I read an article from the New York Times, seemingly from a religious conservative, this past week.  And the tone was along the lines that if we could just stop fixating on sexuality, maybe conservatives and liberals in the church (in the broadest sense) could focus on real Christian ministry.  Jeremiah talked about the real sin of Sodom being their unwillingness to share what they had with those in need.  And conservatives have begun to focus, perhaps, less on their personal faith, and more on living up to the gospel.  They have been challenged from within to start doing a better job of responding to the desperate needs of the world around them in God’s name.

And I actually wrote a comment on the author’s blog.  I noted that it was wonderful when religious liberals and religious conservatives could find common ground in mission — even when there were important areas where they still disagreed.  And I thought to myself that this is what my own bishop is trying to do in our diocese:  to stay together and focus on the mission and keep on moving forward in the name of Christ.  I think I’m paraphrasing this fairly accurately.  And I think it’s an honest and fair way to work together, even when we have significant areas of disagreement.  And I think it’s something we no longer do well in this country.  We polarize and divide, rather than find ways to unite and work together.  And we do this to our loss.

But I also found myself thinking that, of course, this whole blow up about homosexuality, that we have at least in the Episcopal Church, really isn’t about sex at all.  At least, it’s not in my mind.  It’s about treating God’s children with basic human dignity.  It’s about stopping discrimination and marginalization that make it ok to mistreat and abuse and attack and kill people.  And to do it under the cover of religion.  Which for me is not a side issue at all.  It’s at the heart of the gospel.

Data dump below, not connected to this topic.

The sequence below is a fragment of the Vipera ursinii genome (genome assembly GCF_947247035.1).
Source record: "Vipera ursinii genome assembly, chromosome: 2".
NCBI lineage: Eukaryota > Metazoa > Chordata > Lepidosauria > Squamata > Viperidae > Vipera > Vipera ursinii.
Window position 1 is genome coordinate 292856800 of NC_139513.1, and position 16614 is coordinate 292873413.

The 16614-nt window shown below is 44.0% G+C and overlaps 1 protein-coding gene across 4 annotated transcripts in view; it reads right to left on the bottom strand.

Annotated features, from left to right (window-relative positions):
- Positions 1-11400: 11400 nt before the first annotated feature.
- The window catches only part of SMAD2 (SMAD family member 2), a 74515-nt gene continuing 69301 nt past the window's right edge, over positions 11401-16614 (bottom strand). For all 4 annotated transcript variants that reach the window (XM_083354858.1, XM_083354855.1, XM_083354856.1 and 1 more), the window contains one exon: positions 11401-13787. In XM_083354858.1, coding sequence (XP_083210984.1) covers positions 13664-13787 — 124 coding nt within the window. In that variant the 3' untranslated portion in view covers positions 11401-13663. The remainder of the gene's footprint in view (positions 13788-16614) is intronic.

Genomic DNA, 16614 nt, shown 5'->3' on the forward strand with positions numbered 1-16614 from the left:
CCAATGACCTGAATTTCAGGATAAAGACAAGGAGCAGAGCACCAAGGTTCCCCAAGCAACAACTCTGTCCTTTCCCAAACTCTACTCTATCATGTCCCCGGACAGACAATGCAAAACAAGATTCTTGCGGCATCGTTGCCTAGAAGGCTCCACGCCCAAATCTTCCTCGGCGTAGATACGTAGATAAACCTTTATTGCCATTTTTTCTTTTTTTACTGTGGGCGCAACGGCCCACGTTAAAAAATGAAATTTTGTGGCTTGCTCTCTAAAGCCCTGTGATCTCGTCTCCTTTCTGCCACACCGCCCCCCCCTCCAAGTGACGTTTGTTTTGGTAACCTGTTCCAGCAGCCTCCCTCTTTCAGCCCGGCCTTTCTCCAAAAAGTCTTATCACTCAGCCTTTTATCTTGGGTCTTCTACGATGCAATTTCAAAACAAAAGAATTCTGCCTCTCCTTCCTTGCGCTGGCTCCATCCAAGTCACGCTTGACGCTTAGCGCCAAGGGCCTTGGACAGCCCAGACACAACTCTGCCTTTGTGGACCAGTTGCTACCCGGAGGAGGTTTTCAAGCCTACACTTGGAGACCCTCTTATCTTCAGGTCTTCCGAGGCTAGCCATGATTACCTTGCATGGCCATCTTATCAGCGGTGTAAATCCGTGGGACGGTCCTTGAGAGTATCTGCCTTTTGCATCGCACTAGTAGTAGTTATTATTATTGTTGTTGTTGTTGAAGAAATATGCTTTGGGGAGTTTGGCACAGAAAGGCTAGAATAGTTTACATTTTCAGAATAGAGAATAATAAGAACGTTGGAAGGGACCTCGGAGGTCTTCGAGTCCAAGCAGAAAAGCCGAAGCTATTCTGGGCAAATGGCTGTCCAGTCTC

And that was brought home for me, again, earlier this evening, when I read that the anti gay law in Uganda looks likely to move forward, still.  This is a law that I don’t think could even be contemplated in our own country.  The last I heard, anyway, it would be a crime, punishable by at least 2 years in prison, not to report someone you suspected of being either gay or sympathetic to gays.  It would be a worse crime to be gay.  And if you touched someone with “homosexual” intent, you could receive the death penalty.  I make the assumption that conservatives and liberals from religious and secular backgrounds are all more or less equally appalled by the possibility of such a law.

There is a petition going around in opposition to this proposed law.  And I put a link to this on my face book page.  But I didn’t actually sign the petition.  And here’s my thinking.  If the reaction to the American Episcopal Church’s reaching out to our GLTBI brothers and sisters by fellow Anglicans in Uganda is any indication, my suspicion is that anything I might have to say on the subject is likely to be of more harm than help.  Which is an appalling thing to say.  But I fear it’s true.  Though maybe it doesn’t mean that I don’t say it anyway and at least take a shot.

I was appalled to hear that the Anglican Church in Uganda initially supported this law.  And it’s a step forward, in my mind, that they are now officially neutral on this law.  Though I am still appalled that they are not on record strongly against it.  I’d like to think that feedback from our own church and from around the Anglican Communion had something to do with moderating their position.  And I fear that our feedback could be the reason they haven’t come out against these proposed laws.

That’s the kind of polarization we’re all living with these days.  In our own United States and around the world, this kind of polarization has been effective in mobilizing our troops of whatever political or religious stripes.  It has driven us to the point where there is very little trust on any side, and where pretty much everyone seems to have been put in a position where they have been forced to choose a side.  And I think it is hurting us.  I think it is hurting our church.  I think it is hurting our country.  I think it is hurting the world we live in.

And I’d really like to see it stop.  Even as I recognize that I can and sometimes do get caught up in this myself.